Work Smart, Not Nice

Work Smart, Not Nice

Do we have to choose between “smart” and  “nice”?

In an ever changing world perhaps it’s time for women to be both!

Years ago, when I was in college I remember watching an incredibly powerful documentary which interviewed  approximately 500 young girls and boys. Each child was asked the same question: “what is it that makes you special”.  Without exception, every little boy responded:“ I am smart” (prompt in action, quick intelligence, clever, effective) and every little girl responded: “I am nice” (delicate, agreeable, pleasant or amiable). I can recall, as if it were yesterday, how shocked I was. Maybe it was because of the overall consistency of the answers they gave or maybe it was  because I never really thought of myself as nice. Don’t get me wrong…I was kind and generous. Perhaps I was even thoughtful, respectful and polite. But nice….NO! I always asked for what I wanted, verbalized what I didn’t want, fought to get to the front of the line and in whatever door I needed to! Did that mean I wasn’t special? I think quite the contrary. Flash forward many years later (I won’t be specific there) and studies are actually proving that the way women have been socialized to behave, instead of acting on their true feelings and desires, may actually be a detriment to their success in today’s world.

At Carnegie Mellon, a study was conducted to test a women’s willingness to ask for more. This experiment consisted of students who were asked to play the game ‘Boggle’ and they were told they would receive between 3-10 dollars after they played four rounds of the game. At the students completion the researchers gave the students three dollars saying, “Here is three dollars. Is three dollars okay?” And if the students asked for more they would get the ten dollars. How did it turn out? Guess! Nine times more men asked for the full 10 dollars, and got it.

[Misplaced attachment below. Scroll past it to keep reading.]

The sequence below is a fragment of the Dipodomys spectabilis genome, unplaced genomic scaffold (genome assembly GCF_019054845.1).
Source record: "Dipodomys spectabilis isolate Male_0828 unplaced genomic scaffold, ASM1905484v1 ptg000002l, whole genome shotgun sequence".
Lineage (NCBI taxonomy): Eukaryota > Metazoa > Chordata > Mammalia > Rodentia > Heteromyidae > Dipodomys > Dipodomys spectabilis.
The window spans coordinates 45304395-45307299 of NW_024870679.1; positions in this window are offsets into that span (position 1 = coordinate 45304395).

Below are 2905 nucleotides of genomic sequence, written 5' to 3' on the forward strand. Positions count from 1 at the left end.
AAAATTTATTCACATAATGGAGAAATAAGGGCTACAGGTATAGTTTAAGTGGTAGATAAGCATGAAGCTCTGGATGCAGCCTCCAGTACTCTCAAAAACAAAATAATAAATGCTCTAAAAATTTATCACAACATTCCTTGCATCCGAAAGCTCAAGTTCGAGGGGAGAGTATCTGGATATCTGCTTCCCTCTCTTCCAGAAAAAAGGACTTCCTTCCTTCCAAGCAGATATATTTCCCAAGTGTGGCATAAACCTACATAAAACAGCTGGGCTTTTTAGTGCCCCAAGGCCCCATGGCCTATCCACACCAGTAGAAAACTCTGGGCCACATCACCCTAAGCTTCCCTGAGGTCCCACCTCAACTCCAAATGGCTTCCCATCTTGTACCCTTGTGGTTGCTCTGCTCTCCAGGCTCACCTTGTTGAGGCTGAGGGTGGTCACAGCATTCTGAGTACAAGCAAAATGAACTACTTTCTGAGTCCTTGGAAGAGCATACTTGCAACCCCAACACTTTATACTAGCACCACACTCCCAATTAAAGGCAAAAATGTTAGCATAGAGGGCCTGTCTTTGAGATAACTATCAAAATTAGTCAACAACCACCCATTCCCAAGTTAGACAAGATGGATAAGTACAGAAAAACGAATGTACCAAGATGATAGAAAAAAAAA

In another study conducted by Carnegie Mellon‘s career services department, the department strongly advised all students to negotiate their starting pay. Only seven percent of women asked for more money over the initial offer as opposed to fifty seven percent of men who asked for more,  and received it. The starting salary for all those who negotiated was on average more than $4,000.00 higher.

But why is it so important for women to learn “smart” skills over “nice” skills more than ever?

In a world where 76.8 percent of women age 25-54 work outside the home, the divorce rate stays steady at around fifty percent, the births to single mothers has risen from 10 percent in 1970 to 33 percent today and women’s earnings relative to men’s has stagnated, women need to start using there innate ability to ask for what they want. They need to learn to negotiate for the lives they desire and deserve. Though men actually find negotiating enjoyable, they liken it to “winning a ball game” or “wrestling” and women compare it to a visit to the dentists, that does not mean a woman cannot find ways to be a great negotiator.

-It starts with knowing who you are and what you’re worth. That includes research on market value for what type of work you do. Women report salary expectations between 3 and 32% less than a man doing the same job.  So before you start the negotiation process be prepared! Know what your ultimate goals are as well as your options. Make sure you do your homework to create a plan that involves both parties perspectives and interests. Remember a plan is a set of guidelines to get you started It is not written is stone.  And always make sure you don’t miss an opportunity to negotiate.  Most importantly don’t settle to soon for to little.

-Use your authentic voice. Find your own negotiating style and fine tune it over time. Negotiation takes practice. And though woman tend to be scared of being perceived as difficult or aggressive we have to keep in mind being “nice” and being empowered are not mutually exclusive.

Don’t avoid confrontations and conflict: it is part of the process. It is more detrimental not to voice clearly what your needs and expectations are because the underlying problems will never be fully addressed. By not communicating you create distance, which will only build up over time and undermine your overall success.

-Don’t be afraid to ask for help! Many women are in the same situation and have the same learning curve. There are places to go that offer help and inspiration on the road to your greatest success. Just like anything else showing up asking great questions and following is really half the battle.

Hopefully if we play our cards right the next batch of boys and girls when asked the question “what is it that makes you special”: They will ALL share the same answer : “I’m smart …but in a nice way!”



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